During the debates over Afghanistan in 2009, Obama White House officials did not invoke the rational actor theory or conduct regression analyses on strategic options, but instead turned to comparisons with prior conflicts. Gordon Goldstein’s Lessons in Disaster, a history of the Vietnam War, held special prominence in their thinking on Afghanistan. When the Obama administration had to decide whether to stand behind Egyptian strongman Hosni Mubarak in the face of the Arab Spring protests, officials debated whether the Arab Spring was analogous to the Iranian Revolution of 1979 or the anti-Communist uprisings in eastern Europe in 1989.
The Obama administration’s own experiences became the analogues for subsequent decisions. The disappointing outcome of the 2011 Libyan intervention became the precedent that kept Obama out of Syria. The collapse of security in Iraq following the withdrawal of American troops in 2011 helped convince Obama to abort later plans to withdraw all U.S. troops from Afghanistan.
Unfortunately for the Obama administration, much like its predecessors, senior U.S. officials drew precisely the wrong lessons from history. Proper use of the pages of history in the making of national security policy demands long study as well as rigorous thought.
The Depth of History
A deep understanding of history is required to curb one of the most dangerous tendencies of decision-makers: turning to the historical analogy that is most familiar or obvious. The Bush administration’s ill-fated “de-Baathification” of Iraq was based upon a superficial comparison with the de-Nazification of Germany after World War II. Had officials examined de-Nazification more thoroughly—or consulted someone who had—they might have reconsidered the comparison. They might have taken note of critical differences between Germany in 1945 and Iraq in 2003, such as the percentage of the population killed in the preceding war or the magnitude of religious and ethnic divisions within the society.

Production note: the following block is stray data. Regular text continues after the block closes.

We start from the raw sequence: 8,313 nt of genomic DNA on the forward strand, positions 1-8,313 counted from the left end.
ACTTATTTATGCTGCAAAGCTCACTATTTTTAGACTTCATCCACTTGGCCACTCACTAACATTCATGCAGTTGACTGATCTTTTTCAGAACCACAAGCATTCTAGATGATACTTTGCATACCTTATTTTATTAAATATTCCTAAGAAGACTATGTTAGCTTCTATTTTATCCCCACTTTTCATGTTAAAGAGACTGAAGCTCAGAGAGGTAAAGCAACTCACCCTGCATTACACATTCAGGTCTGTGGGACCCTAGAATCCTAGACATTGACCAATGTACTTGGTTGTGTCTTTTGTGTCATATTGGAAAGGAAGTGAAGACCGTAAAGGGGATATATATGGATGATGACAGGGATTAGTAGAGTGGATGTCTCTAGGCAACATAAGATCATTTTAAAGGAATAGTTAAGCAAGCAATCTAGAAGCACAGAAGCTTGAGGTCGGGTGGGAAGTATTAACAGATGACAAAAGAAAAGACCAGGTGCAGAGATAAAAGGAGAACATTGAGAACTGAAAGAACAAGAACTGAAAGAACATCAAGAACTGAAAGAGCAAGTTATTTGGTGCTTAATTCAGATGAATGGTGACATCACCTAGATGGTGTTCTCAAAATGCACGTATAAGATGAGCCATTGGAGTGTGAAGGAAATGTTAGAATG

Government officials who have plumbed the depths of history, like Mattis or McMaster, can play a crucial role in banishing false analogies. They can also separate accurate history from the inaccurate. Had Obama possessed a national security adviser steeped in history, he might have been dissuaded from reliance on Goldstein’s ill-informed Lessons in Disaster. That book’s inaccuracies brought the Obama administration to the erroneous conclusion that the U.S. military had led Lyndon Johnson astray in Vietnam, and thus encouraged Obama to ignore what proved to be sound advice from America’s generals on Afghanistan, Iraq, and other vital topics.
The Width of History
Comprehension of a wide range of historical cases further restrains the impulse to jump to the most obvious or most recent analogy. Someone conversant in the history of postwar reconstructions could have looked at Iraq in 2003 and seen that Germany in 1945 was less useful as an analogy than Japan and Italy in 1945, or even the American South in 1865. That individual might have pointed out the virtues of gradual political change as compared with precipitous change, and the perils of disempowerment of an entire governing class.